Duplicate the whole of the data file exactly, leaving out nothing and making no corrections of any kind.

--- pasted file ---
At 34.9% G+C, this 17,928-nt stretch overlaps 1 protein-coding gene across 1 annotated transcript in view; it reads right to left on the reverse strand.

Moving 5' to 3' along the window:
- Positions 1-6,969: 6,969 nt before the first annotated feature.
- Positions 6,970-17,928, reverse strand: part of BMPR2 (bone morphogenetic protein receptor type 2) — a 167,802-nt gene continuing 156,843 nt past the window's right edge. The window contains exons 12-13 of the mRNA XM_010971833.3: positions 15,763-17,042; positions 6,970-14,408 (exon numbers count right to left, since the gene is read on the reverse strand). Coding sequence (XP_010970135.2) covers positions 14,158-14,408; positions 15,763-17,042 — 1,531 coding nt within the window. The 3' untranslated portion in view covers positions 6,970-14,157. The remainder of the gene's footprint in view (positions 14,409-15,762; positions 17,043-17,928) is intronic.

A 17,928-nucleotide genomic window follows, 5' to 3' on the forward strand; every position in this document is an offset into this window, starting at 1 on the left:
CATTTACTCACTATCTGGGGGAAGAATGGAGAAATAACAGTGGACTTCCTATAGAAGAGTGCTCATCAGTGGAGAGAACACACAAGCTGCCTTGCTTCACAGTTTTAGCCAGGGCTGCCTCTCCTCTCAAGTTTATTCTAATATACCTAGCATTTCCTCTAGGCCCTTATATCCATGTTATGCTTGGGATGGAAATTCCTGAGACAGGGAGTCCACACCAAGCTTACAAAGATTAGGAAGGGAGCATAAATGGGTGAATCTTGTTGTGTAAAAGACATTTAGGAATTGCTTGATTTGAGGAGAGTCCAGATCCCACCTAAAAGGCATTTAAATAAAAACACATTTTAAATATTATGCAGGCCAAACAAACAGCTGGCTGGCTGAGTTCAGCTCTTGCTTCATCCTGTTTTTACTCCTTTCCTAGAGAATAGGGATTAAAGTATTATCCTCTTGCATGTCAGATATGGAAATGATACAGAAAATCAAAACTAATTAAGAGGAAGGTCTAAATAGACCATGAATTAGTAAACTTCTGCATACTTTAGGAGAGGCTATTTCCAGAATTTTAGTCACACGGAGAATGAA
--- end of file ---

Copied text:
At 34.9% G+C, this 17,928-nt stretch overlaps 1 protein-coding gene across 1 annotated transcript in view; it reads right to left on the reverse strand.

Moving 5' to 3' along the window:
- Positions 1-6,969: 6,969 nt before the first annotated feature.
- Positions 6,970-17,928, reverse strand: part of BMPR2 (bone morphogenetic protein receptor type 2) — a 167,802-nt gene continuing 156,843 nt past the window's right edge. The window contains exons 12-13 of the mRNA XM_010971833.3: positions 15,763-17,042; positions 6,970-14,408 (exon numbers count right to left, since the gene is read on the reverse strand). Coding sequence (XP_010970135.2) covers positions 14,158-14,408; positions 15,763-17,042 — 1,531 coding nt within the window. The 3' untranslated portion in view covers positions 6,970-14,157. The remainder of the gene's footprint in view (positions 14,409-15,762; positions 17,043-17,928) is intronic.

A 17,928-nucleotide genomic window follows, 5' to 3' on the forward strand; every position in this document is an offset into this window, starting at 1 on the left:
CATTTACTCACTATCTGGGGGAAGAATGGAGAAATAACAGTGGACTTCCTATAGAAGAGTGCTCATCAGTGGAGAGAACACACAAGCTGCCTTGCTTCACAGTTTTAGCCAGGGCTGCCTCTCCTCTCAAGTTTATTCTAATATACCTAGCATTTCCTCTAGGCCCTTATATCCATGTTATGCTTGGGATGGAAATTCCTGAGACAGGGAGTCCACACCAAGCTTACAAAGATTAGGAAGGGAGCATAAATGGGTGAATCTTGTTGTGTAAAAGACATTTAGGAATTGCTTGATTTGAGGAGAGTCCAGATCCCACCTAAAAGGCATTTAAATAAAAACACATTTTAAATATTATGCAGGCCAAACAAACAGCTGGCTGGCTGAGTTCAGCTCTTGCTTCATCCTGTTTTTACTCCTTTCCTAGAGAATAGGGATTAAAGTATTATCCTCTTGCATGTCAGATATGGAAATGATACAGAAAATCAAAACTAATTAAGAGGAAGGTCTAAATAGACCATGAATTAGTAAACTTCTGCATACTTTAGGAGAGGCTATTTCCAGAATTTTAGTCACACGGAGAATGAA